Small Gopher HOW-TO
What is Gopher
Gopher is a protocol that lets you pull up and view documents and media files stored on remote servers. You access those servers via the internet.
Gopher, just like the World Wide Web, works with servers and clients. Just as you browse the web with a web browser, you browse the Gopher space with a Gopher client.
Gopher servers provide a menu-style interface to one or more directories.
Gopher versus the World Wide Web
The Gopher protocol was created in 1991, some time before the rise of the World Wide Web. For some time, web browsers offered support for both the World Wide Web as for the Gopher protocol. Around the end of the nineteens, the World Wide Web had become the most popular. Slowly, browsers stopped supporting Gopher.
Gopher protocol is minimalistic.
The Gopher protocol is simple, much simpler than the World Wide Web protocol. Another way to say this, is that the Gopher protocol is less bloated. It only contains the exchange of information that is essential for serving content to a client.
Unlike the World Wide Web, the Gopher client hardly provides any information to the Gopher server. It only provides the server with the requested file, including the path to this file. No headers are exchanged, and for example not even the domain name is not part of the request. Of course, the Gopher server sees your IP address.
Unless the World Wide Web, the Gopher protocol separates links from documents.
When viewing Gopher content, you either view a text file, or a media file, f.e. an image file.
Light weight content
Gopher files are usually very light weight. Text is just a text file. An image is just an image file.
Everything contains only the essential.
This also makes Gopher lightning fast.
Real content from real people
It is almost impossible to monetize the Gopher space.
Advertising is non-existent in Gopher space, just as search engine optimization, clickbait, or AI generated content.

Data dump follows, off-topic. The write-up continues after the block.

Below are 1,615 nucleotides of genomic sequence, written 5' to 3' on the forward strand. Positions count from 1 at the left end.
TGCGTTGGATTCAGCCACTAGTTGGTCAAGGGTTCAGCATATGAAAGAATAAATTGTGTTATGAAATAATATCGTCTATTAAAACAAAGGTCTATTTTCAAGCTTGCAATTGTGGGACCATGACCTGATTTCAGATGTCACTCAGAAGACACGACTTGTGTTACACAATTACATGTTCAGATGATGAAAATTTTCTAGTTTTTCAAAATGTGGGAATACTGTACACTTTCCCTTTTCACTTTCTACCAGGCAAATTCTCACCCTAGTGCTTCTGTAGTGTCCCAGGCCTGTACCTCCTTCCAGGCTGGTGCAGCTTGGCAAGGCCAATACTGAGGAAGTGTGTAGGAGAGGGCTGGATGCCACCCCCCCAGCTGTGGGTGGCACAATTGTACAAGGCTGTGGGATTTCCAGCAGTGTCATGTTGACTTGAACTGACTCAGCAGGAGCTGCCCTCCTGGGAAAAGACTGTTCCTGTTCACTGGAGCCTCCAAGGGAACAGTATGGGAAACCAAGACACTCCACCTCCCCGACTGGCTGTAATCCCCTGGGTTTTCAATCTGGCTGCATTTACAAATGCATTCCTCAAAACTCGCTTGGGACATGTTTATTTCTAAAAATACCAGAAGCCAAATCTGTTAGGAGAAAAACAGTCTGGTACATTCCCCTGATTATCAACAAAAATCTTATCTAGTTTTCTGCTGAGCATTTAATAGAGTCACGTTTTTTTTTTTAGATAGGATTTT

What you will find in Gopher space is real content from real people.
Browsing Gopher space
To access the Gopher space, you need a Gopher client.
Lynx, a text web browser supports both the World Wide Web as Gopher.
There are several clients that support both Gemini and Gopher, see the list at Awesome Gemini, This list also contains some mobile clients.
Emacs users can install Elpher: a gopher and gemini client. Elpher is available on the non-GNU ELPA package archive.
Having a client is fine, but what do you point it to? Google or Facebook won't help you discover the Gopher space.
A good way to start is to visit some aggregators.
- gopher://i-logout.cz/1/bongusta Bongusta
- gopher://1436.ninja/1/moku-pona RPoD moku-puna
- gopher://gopher.black/1/moku-pona Tomasino's Phlogroll
The following link will give you some random chosen Gopher servers every time you open or refresh it:
And, of course, you can visit my Gopher hole:
Veronica 2 is the search engine that you can use to search in Gohper space.
In the heydays of Gopher, there was a search engine called Veronica. That is why this engine is called "Veronica 2".
To search with Veronica 2, simply point your Gopher client to:
Publishing on Gopher
A growing number of people is actively creating content for Gopher.
Publishing phlogs is popular among Gopher users. A phlog is like a blog, but on Gopher.
Also people create art and publish their work on Gopher.
These are just two examples, the Gopher space has more to offer, like, for example, a digital garden on Gopher.
Content has to be access through the menu-style interface. Most Gopher servers are able to parse a directory and generate the menu-style interface.
Another option is to use a special file type, called a Gopher map. A Gopher map gives more control. The creator can combine both text and Gopher links in a Gopher map, and the links can point to any file on any Gopher server.
The easiest way to start publishing on Gopher is to make use of Gopher hosting. Many so called tilde-towns offer free Gopher hosting, as well as many free shell providers. Also SDF offers Gopher hosting.
Most of these services require hardly any technical knowledge to publish on Gopher. You upload your content, the server indexes it, and your content is available for the whole world.
A Gopher server doesn't require beefy hardware. The Gopher protocol is very simple, and the content is light weight.
A simple and low power computer like a BeagleBone Black, or an old Raspberry Pi is more than enough.
The internet is a harsh environment, so only open your server to the internet if you have the technical skills to maintain the security of your system and your network.